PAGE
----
Ernest and Arthur Oram

This isn’t the first time, and it probably won’t be the last time that Market Lavington’s Jubilee Cottage occupies a slot on the Market Lavington Museum blog. The cottage was built at the time of Queen Victoria’s Golden Jubilee in 1887 by Robert Oram. Descendants of Robert are still active in the village and even more dispersed members of the family are great supporters of the museum.

Here we have Ernest and Arthur Oram standing outside the cottage.

Jubilee Cottage on Northbrook, Market Lavington with Ernest and Arthur oram standing outside

Jubilee Cottage on Northbrook, Market Lavington with Ernest and Arthur oram standing outside

Ernest and Arthur Oram of Northbrook, Market Lavington

Ernest and Arthur Oram of Northbrook, Market Lavington

There we see the two men, leaning on the fence, and both wearing leather gaiters to protect lower trousers from mud.

Ernest was born about 1902 and Arthur in 1904. They were the children of Henry Robert and Matilda Oram which would make them the grandsons of the Robert Oram who built the cottage. As far as we know, Robert still occupied Jubilee Cottage in 1911 but Henry Robert, Matilda and seven children lived elsewhere on Northbrook.

Perhaps by the time this photo was taken the next generation had moved into Jubilee Cottage. We think this must date from the 1920s.

Both men lived their lives in or around Market Lavington and Devizes.

Looking at the house, we can see the strange carved head above the door.

Carved head above the door of Jubille Cottage, Market Lavington

Carved head above the door of Jubille Cottage, Market Lavington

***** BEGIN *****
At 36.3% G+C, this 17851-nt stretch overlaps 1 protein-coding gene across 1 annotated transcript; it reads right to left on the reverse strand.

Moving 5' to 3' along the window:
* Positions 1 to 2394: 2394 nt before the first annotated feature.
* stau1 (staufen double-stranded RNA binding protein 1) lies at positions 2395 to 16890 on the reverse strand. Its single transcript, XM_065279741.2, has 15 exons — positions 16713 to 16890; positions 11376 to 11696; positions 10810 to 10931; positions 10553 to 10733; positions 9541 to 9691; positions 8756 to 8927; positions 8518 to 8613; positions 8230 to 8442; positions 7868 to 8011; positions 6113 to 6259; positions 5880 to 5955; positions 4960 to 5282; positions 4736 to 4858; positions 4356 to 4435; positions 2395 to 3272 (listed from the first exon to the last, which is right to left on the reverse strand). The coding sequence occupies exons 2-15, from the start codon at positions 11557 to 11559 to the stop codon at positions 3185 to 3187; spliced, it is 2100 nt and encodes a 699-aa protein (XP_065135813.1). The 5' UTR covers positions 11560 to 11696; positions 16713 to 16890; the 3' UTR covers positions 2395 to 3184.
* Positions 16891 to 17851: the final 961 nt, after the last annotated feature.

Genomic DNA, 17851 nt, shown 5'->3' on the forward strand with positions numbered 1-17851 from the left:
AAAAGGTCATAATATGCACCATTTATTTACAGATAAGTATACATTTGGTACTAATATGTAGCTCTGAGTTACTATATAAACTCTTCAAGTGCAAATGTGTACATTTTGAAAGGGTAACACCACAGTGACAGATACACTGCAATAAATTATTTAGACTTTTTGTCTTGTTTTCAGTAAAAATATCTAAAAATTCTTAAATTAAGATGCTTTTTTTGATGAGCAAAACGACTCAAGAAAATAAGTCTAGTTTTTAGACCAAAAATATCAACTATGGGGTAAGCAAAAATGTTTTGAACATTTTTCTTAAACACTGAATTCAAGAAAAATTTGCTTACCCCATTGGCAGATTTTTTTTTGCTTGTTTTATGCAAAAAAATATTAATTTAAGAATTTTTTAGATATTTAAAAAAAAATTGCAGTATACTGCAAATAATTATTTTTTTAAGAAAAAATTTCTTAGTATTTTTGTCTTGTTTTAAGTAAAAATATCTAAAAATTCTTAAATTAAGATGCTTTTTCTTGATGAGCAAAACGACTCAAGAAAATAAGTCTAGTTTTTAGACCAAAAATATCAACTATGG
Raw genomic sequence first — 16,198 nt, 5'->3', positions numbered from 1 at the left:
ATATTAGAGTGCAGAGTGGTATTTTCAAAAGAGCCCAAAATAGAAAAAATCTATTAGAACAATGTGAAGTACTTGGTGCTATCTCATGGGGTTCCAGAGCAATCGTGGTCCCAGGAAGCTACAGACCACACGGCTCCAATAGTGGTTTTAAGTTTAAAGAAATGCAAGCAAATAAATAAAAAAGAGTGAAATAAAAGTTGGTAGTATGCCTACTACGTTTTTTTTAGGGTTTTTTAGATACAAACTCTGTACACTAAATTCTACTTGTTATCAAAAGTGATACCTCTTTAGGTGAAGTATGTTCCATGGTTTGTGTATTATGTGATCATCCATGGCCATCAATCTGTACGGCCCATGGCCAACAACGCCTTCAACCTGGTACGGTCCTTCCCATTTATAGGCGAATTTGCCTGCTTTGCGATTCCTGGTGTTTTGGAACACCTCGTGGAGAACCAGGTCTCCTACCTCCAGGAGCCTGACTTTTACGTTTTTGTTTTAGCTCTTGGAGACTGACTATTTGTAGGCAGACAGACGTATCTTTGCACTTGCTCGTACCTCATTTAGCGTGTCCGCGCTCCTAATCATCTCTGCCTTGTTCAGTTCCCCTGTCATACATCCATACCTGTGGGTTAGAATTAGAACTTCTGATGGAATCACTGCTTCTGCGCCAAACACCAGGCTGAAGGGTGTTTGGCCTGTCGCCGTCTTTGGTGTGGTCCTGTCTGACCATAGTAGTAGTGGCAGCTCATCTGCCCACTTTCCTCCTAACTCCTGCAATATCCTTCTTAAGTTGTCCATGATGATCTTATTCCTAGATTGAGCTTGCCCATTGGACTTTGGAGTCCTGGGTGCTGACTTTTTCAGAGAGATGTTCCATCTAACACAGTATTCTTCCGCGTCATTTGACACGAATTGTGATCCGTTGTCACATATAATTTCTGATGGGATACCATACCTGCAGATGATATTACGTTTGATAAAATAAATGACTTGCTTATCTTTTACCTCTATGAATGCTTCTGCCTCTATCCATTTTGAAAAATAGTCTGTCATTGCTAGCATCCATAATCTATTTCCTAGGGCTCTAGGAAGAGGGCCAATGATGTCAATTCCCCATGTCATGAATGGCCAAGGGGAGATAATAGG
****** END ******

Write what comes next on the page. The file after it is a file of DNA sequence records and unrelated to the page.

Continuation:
That no longer exists and neither do the flower pots built onto the gate posts.

Flowerpot on the gatepost of Jubilee Cottage, Market Lavington.

Flowerpot on the gatepost of Jubilee Cottage, Market Lavington.

The windows have been altered too, but the cottage still looks much the same as it did then.

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4 Responses to “Ernest and Arthur Oram”

  1. Ms C Chaffey Says:

    We have houses in Gloucester Street and Trinity Terrace with heads over the doors. Seems to have been the fashion at one time.

  2. steve ayliffe Says:

    This is a photo of my grandad Arthur and (Great) uncle Ern outisde the house later occupied by Mr Ivor Maslen and family.

    Arthur eventually built and lived in ‘The Retreat’ on the top of the hill on the other side of the road as a smallholding and kept hens and pigs and cropped the adjoining land.

    Ernest, builder by trade, built and carried out the same sort of thing at ‘Cherry Ledge’ on Kings Road. This is where I first got involved with horticulture and market gardening in my spare time growing vegetables and flowers here and at my then home in Spin Hill and later also on a plot of land rented at The Clays. The heavier type soil at The Clays was perfect for growing Cabbages and the like. I fondly remember donating Cauliflowers for the harvest festival at The Kings Arms in the late eighties that were auctioned for £2 each, a lot for a Cauliflower in those days.

    The original ‘Cherry Ledge’ bungalow was demolished early nineties and replaced with a detached house.

    I now work as a Contracts Manager for a national grounds maintenance company but actively keep up with the blog.

    Steve Ayliffe.

    ======================================== Message Received: Apr 24 2013, 06:59 AM

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